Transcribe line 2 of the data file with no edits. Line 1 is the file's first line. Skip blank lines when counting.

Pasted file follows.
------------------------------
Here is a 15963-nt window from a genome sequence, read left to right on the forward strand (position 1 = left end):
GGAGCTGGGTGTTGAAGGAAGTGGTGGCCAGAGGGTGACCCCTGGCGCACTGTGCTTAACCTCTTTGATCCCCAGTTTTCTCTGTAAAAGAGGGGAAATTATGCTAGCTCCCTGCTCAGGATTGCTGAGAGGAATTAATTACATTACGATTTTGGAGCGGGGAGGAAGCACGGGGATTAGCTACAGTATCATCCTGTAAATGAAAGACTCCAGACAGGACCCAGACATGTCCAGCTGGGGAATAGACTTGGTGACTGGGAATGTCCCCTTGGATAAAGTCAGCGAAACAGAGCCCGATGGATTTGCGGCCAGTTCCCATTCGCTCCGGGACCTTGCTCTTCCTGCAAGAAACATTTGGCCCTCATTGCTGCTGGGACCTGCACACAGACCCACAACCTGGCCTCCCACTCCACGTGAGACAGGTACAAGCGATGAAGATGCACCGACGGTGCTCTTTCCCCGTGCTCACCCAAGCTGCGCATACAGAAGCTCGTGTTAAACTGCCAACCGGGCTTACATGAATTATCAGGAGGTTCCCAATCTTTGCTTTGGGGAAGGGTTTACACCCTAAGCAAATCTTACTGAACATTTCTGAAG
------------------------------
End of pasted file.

GGAGCTGGGTGTTGAAGGAAGTGGTGGCCAGAGGGTGACCCCTGGCGCACTGTGCTTAACCTCTTTGATCCCCAGTTTTCTCTGTAAAAGAGGGGAAATTATGCTAGCTCCCTGCTCAGGATTGCTGAGAGGAATTAATTACATTACGATTTTGGAGCGGGGAGGAAGCACGGGGATTAGCTACAGTATCATCCTGTAAATGAAAGACTCCAGACAGGACCCAGACATGTCCAGCTGGGGAATAGACTTGGTGACTGGGAATGTCCCCTTGGATAAAGTCAGCGAAACAGAGCCCGATGGATTTGCGGCCAGTTCCCATTCGCTCCGGGACCTTGCTCTTCCTGCAAGAAACATTTGGCCCTCATTGCTGCTGGGACCTGCACACAGACCCACAACCTGGCCTCCCACTCCACGTGAGACAGGTACAAGCGATGAAGATGCACCGACGGTGCTCTTTCCCCGTGCTCACCCAAGCTGCGCATACAGAAGCTCGTGTTAAACTGCCAACCGGGCTTACATGAATTATCAGGAGGTTCCCAATCTTTGCTTTGGGGAAGGGTTTACACCCTAAGCAAATCTTACTGAACATTTCTGAAG